Complementary Fitness Logo

Complementary Fitness 29 May newsletter

Complementary Fitness Logo

Welcome to this week’s newsletter & updates:

I read a great motivation comment the other day and thought I’d pass it on (even though I’ve mentioned it before, it’s worth re-reading and thinking about again) …

Focus on small improvements every day.

We don’t have to do everything at once, just aim to make progress little by little.


and if not great at time-management, no matter what the task is, it might be helpful to set a timer and work for 25 minutes, take a break for 5 mins then repeat.  It helps us stay focused, avoids burnout and is great for productivity.


I didn’t know this but May is National Walking Month so still time to get out for a walk, maybe in the park, up into the Pentlands or down in the Dell.

Spending time in nature has been scientifically proven to reduce stress and improve mood.

So breathe in fresh air and let nature recharge you.


For a wee change, as part of the warm up in last Tue & Thursday’s classes, we used our rolled up yoga mats as a weight (some were heavier than others!) and focus.

We held the edges of the mat horizontally, diagonally or straight up/down and squatted as we lifted, rotated, extended or used them as in a kettlebell swing.

We’ve used them in this way before but not for a while so it was time to ‘change things up’ and use them in that way again.

One comment after last Thursday’s class was: ‘great class tonight.  Always challenging but in a good way’.


Did you like using the mats in this way last week?

I’m happy (if you are) to use the mats in the same way this week if you missed one/both evening workouts last week.

Advance notice re Fri 23 June

Just to let you know that there’s no class on Friday 23 June but if you usually come to Friday morning’s class, would you be able to come to another class that week instead eg Thursday 22 June fitness yoga at 7pm in DLH?


A few years ago, we were all told to buy products that were fat-free but those products had lots of extra sugar or sugar-substitutes added to them and did not help in reducing weight and didn’t help with the increasing obesity epidemic.


Ok we know that there are twice as many calories in fat (9kcal/g) than in carbohydrate or protein (4kcal/g) when measured gram for gram but a zero-fat diet is not good for us.  Fat is a normal and healthy part of the diet and some fat in the diet is essential.


  • Fat gives us energy
  • Fat helps our body absorb key vitamins eg A, D, E and K1
  • Fat keeps us warm.


Fats are classified as saturated or unsaturated depending on their chemical structure ie length and shape of carbon chains and the number of hydrogen atoms connected to the carbon atoms.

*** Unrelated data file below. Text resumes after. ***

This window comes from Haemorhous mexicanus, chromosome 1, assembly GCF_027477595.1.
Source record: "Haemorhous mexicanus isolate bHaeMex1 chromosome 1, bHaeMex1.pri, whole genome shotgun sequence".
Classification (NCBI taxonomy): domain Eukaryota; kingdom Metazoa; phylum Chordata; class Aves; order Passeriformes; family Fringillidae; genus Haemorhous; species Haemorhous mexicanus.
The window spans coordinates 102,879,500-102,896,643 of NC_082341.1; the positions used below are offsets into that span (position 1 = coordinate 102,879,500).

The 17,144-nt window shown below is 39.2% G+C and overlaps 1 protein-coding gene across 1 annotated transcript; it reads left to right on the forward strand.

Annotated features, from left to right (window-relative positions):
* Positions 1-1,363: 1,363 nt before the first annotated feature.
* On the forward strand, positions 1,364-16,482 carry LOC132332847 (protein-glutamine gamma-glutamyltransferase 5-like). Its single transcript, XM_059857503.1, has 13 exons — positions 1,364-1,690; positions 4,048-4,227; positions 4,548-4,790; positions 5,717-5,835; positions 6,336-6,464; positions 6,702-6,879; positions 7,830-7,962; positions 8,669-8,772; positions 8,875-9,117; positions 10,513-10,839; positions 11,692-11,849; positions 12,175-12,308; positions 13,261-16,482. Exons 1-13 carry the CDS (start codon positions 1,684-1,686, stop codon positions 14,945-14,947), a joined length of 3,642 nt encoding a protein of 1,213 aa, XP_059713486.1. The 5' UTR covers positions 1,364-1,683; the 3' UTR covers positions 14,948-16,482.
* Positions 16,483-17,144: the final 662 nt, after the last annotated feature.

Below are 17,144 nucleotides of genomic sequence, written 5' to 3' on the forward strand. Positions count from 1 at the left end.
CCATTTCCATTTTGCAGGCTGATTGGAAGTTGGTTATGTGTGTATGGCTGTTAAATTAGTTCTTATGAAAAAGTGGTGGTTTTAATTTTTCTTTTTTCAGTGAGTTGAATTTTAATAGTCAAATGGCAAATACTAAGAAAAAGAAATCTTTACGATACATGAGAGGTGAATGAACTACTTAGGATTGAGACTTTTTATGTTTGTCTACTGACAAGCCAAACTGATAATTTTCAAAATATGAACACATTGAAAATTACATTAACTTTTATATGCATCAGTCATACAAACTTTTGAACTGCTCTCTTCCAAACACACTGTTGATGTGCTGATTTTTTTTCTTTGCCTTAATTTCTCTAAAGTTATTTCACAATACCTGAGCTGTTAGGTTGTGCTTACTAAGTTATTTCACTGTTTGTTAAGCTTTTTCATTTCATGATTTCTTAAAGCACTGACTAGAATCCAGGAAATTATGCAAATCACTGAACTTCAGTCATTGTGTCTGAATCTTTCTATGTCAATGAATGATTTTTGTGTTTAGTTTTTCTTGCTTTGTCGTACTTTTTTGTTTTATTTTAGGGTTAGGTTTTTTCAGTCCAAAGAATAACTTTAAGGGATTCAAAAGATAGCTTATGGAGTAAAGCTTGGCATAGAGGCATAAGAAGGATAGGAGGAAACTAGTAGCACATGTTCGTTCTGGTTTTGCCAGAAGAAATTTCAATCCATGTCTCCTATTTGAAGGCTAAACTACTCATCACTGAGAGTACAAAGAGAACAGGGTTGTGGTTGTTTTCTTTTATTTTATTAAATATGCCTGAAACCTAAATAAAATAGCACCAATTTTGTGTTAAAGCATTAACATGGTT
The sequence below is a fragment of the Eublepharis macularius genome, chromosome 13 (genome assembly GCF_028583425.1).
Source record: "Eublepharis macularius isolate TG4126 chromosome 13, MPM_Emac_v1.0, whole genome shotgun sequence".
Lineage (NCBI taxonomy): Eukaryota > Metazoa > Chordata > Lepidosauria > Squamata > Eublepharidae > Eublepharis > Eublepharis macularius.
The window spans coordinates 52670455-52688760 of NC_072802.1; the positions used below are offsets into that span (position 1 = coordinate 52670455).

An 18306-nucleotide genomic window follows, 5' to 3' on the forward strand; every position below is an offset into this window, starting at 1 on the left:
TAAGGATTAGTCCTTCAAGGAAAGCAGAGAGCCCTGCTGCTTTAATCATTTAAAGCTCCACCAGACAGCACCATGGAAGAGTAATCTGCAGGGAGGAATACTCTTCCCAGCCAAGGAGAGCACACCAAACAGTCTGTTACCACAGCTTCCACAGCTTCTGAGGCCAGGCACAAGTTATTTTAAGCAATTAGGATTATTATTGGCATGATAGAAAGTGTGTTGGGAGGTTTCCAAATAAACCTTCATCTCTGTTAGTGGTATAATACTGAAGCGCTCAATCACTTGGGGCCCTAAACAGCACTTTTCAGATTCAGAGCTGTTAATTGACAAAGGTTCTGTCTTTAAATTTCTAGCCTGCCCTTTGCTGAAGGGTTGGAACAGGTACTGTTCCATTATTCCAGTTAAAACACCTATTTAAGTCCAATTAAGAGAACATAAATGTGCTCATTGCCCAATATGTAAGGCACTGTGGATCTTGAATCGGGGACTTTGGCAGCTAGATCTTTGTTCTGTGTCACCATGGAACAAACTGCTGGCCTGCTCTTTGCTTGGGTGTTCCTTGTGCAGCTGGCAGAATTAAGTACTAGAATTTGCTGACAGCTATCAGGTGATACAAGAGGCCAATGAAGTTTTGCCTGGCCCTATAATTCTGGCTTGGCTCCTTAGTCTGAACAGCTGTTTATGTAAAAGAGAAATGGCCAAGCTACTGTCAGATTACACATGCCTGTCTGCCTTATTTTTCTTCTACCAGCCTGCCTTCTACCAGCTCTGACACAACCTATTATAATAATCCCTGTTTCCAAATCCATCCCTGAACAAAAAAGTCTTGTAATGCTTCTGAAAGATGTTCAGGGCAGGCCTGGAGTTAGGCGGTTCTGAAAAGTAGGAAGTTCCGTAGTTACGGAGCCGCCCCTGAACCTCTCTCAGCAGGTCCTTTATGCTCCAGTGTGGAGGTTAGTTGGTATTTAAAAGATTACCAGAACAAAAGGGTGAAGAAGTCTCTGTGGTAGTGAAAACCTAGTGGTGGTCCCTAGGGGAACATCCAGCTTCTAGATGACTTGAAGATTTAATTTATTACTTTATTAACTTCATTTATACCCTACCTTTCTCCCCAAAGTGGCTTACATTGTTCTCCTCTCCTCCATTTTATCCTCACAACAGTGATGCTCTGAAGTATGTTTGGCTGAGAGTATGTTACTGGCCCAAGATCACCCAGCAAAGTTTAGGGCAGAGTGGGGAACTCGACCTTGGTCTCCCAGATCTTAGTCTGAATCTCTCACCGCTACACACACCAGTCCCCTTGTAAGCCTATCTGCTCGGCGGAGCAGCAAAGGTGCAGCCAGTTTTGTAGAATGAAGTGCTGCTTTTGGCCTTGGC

Unsaturated fats are usually liquid at room temperature and considered beneficial fats because they can improve blood cholesterol levels, support a healthy heart and ease inflammation etc.

Also, there are 2 types of ‘good’ unsaturated fats: monounsaturated and polyunsaturated fats.

The monounsaturated variety are fats that are found in high concentrations in things like:

  • Extra virgin olive oil
  • Avocado
  • Most nuts (Brazil, almond, hazelnut, pecans etc)

As we know, although these oils are good for us, we still need to be mindful of the amount we use.


Polyunsaturated fats (essential fats) are like the vitamins of the fat world and we need them in our diets.

There are 2 families of essential fatty acids: omega-3 and omega-6.

Firstly, sources of omega-3 fatty acids:

  • Oily fish eg mackeral, pilchards, sardines, anchovies or fish oil supplements
  • Seaweed/algae
  • Walnuts
  • Flaxseeds or chia seeds
  • Pumpkin seeds


Sources of omega-6 fatty acids:

  • Sunflower seeds and oils
  • Soybean or corn oil
  • Vegetable oil blends
  • Peanuts
  • Animal products from animals fed soy or corn


Another point though is that as a nation, we’re consuming more and more omega-6 oils and fewer omega-3 oils which is problematic and has led to the increase in inflammatory conditions eg Alzheimers, cardiovascular diseases, diabetes etc.


You’ll also be aware of the term ‘trans fats’ too which are man-made fats and they’re industrially produced.

They’re used to add flavour, texture and to increase the shelf life of products but the problem is that our body can’t break down these trans fats so they accumulate in the body and have been linked to an increased risk of chronic diseases eg heart disease etc.


The messages and info about fats can be confusing but the key messages are:

  • We need healthy fats in our diet eg extra virgin olive oil, unrefined avocado oil, unrefined coconut oil and butter.
  • Avoid vegetable fats that have been cooked at high temperature
  • Get your essential fatty acids from a handful of raw nuts and seeds a day (I like to pre-soak nuts and seeds in advance to release enzyme-inhibitors first)
  • If you eat fish, eat 3 or 4 portions of oily fish a week or a good omega-3 supplement
  • Keep your intake of trans fats to a minimum
  • Store well so keep oils out of the light in a cupboard.


Easiest and best way that you can pay for classes:

  • With cash ie £6 per class (always best and I have change)
  • Directly into my bank account (if you don’t have my details, email me and I can give you my sort code & business account number).
  • Alternatively, using my SumUp card machine (although sometimes, it seems to ‘play up’!!)


Remember to let me know if you have any comments, news and keep me updated with anything that’s happening with you ie health-related stuff, goals, achievements etc.


Connecting with Susan:  or

click here for Complementary Fitness Youtube channel

Email me: